3. The open source example is a good one, but can you give me relevant usecase examples from A). Global scale and big business - private organizations converting to DAOs and B) Local community scale and public organizations. IMO real world and relevant usecase examples is whats missing from your message. The “What does it mean to me, or us” qustion [sic]."

A.) Answered by @matan [DAOstack CEO / Architect]:

  1. DAOstack makes it easy to build any organization on the blockchain. But it is also designed particularly to build these “Market Organizations” (or DAOs) that become more effective as they grow. This is achievable via:
  • a.) the ecosystemic vertical design — the stack.

  • b.) the ecosystemic horizontal design — the Arc framework, with its extreme modularity (it’s build of the tiniest logical building blocks), extreme adaptivity (it can be combined to build anything), and extreme upgradability (it can easily evolve)).

  • note that both a) and b) are designed for interoperable and rapidly evolving ecosystem of DApps and DAOs

  • c.) the special holographic consensus protocols that make large-scale cooperation possible.

  1. I don’t like very much to speak about competitors. DAOstack, by definition, is a platform for global cooperation. Any project that means to do the same (and thus would be called in the legacy world “competitor”) can (and perhaps should) integrate with the DAO stack and become a collaborator. We want to create the basis for an anti-rival economy. But if you insist, then somewhat similar projects (though with probably very different design philosophies) are: Aragon, Economic Spaces, Colony, and a few others.

  2. You can apply it to any field or example (all of which, including the open-source dev one, are real). It can be large-scale decentralized network for insurance, global media / journalist / writers / content organizations, collective investment funds, decentralized space or cybersecurity programs. It can also be applied inside existing large-scale incorporations such as Google, Amazon or Facebook.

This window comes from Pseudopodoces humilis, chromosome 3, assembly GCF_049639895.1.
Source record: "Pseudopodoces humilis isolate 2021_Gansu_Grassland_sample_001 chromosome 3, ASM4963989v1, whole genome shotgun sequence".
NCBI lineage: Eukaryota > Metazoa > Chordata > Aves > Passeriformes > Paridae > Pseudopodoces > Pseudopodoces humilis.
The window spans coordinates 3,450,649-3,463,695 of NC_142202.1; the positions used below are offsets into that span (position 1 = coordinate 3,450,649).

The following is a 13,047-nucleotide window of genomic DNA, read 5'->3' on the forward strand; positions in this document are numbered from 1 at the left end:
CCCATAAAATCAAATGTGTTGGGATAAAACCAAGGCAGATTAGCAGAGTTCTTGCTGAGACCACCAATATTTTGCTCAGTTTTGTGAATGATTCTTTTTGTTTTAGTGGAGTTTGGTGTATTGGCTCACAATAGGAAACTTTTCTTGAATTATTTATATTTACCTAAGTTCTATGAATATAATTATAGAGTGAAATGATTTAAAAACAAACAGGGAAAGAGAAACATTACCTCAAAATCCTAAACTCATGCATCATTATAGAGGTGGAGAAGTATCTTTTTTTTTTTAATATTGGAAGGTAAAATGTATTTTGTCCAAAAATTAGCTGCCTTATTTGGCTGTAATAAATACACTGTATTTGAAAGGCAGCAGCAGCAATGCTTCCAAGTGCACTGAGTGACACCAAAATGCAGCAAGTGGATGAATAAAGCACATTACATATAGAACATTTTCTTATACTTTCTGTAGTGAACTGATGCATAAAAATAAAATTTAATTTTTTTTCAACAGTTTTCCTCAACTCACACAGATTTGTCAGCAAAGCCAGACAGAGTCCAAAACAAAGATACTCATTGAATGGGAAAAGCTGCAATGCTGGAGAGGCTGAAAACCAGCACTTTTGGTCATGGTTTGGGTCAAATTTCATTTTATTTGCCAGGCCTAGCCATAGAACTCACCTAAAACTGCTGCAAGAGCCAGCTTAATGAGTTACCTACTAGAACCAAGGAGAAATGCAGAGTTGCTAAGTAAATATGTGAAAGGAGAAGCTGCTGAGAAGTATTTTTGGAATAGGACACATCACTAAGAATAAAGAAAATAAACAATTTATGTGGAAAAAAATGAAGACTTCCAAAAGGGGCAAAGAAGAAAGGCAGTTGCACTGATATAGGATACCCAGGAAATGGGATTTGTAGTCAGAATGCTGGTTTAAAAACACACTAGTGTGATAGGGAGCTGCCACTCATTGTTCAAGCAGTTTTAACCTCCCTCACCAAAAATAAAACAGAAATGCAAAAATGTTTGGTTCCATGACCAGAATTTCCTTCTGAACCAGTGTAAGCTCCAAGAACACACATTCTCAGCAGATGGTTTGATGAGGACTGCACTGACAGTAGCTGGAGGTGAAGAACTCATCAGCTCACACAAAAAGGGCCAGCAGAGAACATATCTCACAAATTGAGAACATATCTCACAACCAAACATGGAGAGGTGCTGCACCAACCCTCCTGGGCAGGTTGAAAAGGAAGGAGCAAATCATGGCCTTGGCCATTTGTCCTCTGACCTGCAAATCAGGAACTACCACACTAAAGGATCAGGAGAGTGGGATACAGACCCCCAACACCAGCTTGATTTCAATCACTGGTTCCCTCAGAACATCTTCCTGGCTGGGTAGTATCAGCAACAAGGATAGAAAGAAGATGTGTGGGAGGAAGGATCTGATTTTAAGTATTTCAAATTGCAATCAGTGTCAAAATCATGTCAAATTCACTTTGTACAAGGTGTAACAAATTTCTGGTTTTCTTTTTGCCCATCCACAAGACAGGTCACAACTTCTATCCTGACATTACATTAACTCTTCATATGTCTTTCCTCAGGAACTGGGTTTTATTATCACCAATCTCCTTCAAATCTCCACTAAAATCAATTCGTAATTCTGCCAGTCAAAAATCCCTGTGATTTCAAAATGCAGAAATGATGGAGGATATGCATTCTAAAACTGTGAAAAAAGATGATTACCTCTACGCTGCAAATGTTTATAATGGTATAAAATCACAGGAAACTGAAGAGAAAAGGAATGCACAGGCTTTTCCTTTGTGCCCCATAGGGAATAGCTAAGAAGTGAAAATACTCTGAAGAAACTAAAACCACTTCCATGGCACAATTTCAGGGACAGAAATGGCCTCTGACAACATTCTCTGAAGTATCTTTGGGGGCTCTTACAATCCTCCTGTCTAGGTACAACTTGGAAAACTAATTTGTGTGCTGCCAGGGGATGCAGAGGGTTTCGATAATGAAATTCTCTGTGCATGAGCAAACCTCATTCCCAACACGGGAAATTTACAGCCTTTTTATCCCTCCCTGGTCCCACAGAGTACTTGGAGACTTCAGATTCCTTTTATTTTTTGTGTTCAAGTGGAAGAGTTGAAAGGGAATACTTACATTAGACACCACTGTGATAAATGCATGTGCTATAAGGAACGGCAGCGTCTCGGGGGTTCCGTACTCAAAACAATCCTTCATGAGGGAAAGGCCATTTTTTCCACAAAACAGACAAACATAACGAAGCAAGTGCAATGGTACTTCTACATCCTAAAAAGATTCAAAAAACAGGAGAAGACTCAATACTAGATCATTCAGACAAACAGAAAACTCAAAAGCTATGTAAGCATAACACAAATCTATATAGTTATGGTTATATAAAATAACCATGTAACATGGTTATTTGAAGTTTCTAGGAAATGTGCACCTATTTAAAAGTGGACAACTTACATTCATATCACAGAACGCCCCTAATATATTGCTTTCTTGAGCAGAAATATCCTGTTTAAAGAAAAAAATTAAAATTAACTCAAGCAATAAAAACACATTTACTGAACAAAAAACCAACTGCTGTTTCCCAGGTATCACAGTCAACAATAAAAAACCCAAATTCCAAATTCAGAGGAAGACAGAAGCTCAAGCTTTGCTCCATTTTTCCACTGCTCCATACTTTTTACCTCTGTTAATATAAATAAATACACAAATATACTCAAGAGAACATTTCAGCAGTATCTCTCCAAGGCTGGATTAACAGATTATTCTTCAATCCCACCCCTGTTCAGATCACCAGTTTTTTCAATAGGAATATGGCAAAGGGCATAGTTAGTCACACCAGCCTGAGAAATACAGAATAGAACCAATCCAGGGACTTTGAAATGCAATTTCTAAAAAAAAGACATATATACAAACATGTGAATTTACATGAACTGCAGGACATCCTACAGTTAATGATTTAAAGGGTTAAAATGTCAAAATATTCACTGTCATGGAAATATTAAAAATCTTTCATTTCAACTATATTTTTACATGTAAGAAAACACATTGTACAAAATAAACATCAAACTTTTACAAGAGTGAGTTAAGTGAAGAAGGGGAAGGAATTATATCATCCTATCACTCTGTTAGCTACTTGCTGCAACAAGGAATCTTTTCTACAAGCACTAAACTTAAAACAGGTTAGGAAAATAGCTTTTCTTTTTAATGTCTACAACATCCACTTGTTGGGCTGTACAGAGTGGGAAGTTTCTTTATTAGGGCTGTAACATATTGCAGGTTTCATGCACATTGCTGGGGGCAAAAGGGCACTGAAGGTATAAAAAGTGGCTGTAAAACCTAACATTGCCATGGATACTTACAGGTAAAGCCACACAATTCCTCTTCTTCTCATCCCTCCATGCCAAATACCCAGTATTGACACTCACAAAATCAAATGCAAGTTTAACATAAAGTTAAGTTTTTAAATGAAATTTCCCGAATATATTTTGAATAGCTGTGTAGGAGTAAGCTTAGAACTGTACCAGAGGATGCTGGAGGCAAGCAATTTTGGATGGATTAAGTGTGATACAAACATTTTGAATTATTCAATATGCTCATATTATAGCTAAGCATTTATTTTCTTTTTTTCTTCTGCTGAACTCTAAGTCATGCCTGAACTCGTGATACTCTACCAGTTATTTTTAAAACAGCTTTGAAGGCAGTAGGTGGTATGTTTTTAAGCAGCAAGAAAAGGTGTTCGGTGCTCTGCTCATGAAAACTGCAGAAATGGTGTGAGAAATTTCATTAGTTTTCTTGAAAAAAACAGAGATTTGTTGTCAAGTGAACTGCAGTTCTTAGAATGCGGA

Hey @Eyal do you think this seems like a good place to continue discussing use case and MVPs of DAO?

Hi @Kate, sure. Are we in a chat here, or is this a post? Anyway, off the top of my head here are a few use cases I know of:

  1. Fund management (the original DAO, Alchemy)
  2. Collective book, or any other product publishing (no implementations I know of)
  3. Collective intelligence, i.e. a doctors DAO, used for giving patients advice after a consultation of several doctors, potentially with different specializations. The DAO is used for sorting through each diagnosis, or consultation, and selecting the best one(s).

Regardless of use cases, I think we could map DAOs according to several parameters:

  1. Type of asset (fungible, non-fungible, what else?)

  2. Who holds execution power. This is a tricky one. Consider Alchemy, where theoretically rep holders hold the power to decide what to do with the money. But the money itself comes from DAOStack, which is to say from outside of the DAO. So who has the power here?

  3. How easy is it to betray the DAO. For example a political DAO with elected state officials, i.e. a member of parliament. Here I think it’s pretty easy to betray the DAO. The MP is bound to the DAO morally, and maybe with other mechanisms, and the threat of being pushed out. But at any point s/he can ditch the DAO and use his/her power as an MP to gain benefits.

  4. Optimal size. For an internal group in a company 50 rep holders may be plenty. For a political DAO 100k may not be enough.

  5. Probably many, many more.

Oh I see that this is a thread Pat started. @papa_raw maybe it could also have the research tag?

I’ve added the tag – this is a great discussion.

1 Like